true, for j2 the answer would be false (because of the 'state' value
not being the same).

Any suggestions? Constraint : the answer has to work for both python
2.2 and 2.3 (and preferably all pythons after that).
Use a RDBMS (a database), they tend to be good at this kind of operations.

Peter

Feb 19 '07 #3

P: n/a
On Feb 19, 11:07 am, Peter Otten <__pete...@web.dewrote:
Use a RDBMS (a database), they tend to be good at this kind of operations.
yeah, one of the options is metakit ... sqlite and buzhug both looked
promising but the constraint of pythons 2.2 and 2.3 ruled that out.
disadvantage of metakit is that it's not pure python, meaning possible
integration problems. the system has to be deployed at 200+ sites
worldwide on a mix of RHEL 3 and 4 based systems, with some Debian
clusters thrown in, and running real production ...

hence my desire to find a pure-python solution if at all possible.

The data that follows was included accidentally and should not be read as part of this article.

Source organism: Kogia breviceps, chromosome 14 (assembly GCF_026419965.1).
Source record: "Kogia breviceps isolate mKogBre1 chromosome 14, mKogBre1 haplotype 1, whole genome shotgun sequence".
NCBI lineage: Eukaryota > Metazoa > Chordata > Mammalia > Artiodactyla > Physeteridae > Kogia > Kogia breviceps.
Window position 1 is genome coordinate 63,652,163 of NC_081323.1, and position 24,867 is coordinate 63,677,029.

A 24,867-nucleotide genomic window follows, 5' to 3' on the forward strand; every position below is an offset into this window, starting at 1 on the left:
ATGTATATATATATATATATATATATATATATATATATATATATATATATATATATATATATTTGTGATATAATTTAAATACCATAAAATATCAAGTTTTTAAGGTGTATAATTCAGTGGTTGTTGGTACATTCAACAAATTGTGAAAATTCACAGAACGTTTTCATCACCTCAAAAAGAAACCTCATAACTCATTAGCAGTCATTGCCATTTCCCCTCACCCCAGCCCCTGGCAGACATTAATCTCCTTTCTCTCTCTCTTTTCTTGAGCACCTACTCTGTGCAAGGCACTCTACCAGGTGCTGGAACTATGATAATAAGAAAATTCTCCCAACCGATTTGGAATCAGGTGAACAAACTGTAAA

it's looking grim.

JT

Feb 19 '07 #4

P: n/a
Jay Tee wrote:
On Feb 19, 11:07 am, Peter Otten <__pete...@web.dewrote:
>Use a RDBMS (a database), they tend to be good at this kind of
operations.

yeah, one of the options is metakit ... sqlite and buzhug both looked
promising but the constraint of pythons 2.2 and 2.3 ruled that out.
disadvantage of metakit is that it's not pure python, meaning possible
integration problems. the system has to be deployed at 200+ sites
worldwide on a mix of RHEL 3 and 4 based systems, with some Debian
clusters thrown in, and running real production ...

hence my desire to find a pure-python solution if at all possible.
it's looking grim.
The following may speed up things a bit if you have enough memory and your
data is queried more often than changed.

import sys

def generate_id():
for i in xrange(sys.maxint):
yield i
raise ImplementationRestriction

get_id = generate_id().next

class Record(dict):
def __init__(self, *args, **kw):
dict.__init__(self, *args, **kw)
assert not hasattr(self, "_id")
self._id = get_id()
def __setitem__(self, key, value):
raise ImmutableException
def __hash__(self):
return self._id
def __str__(self):
items = self.items()
items.sort()
return ", ".join(["%s: %s" % p for p in items])

records = dict.fromkeys([
Record(user="jack", start=42, state="running"),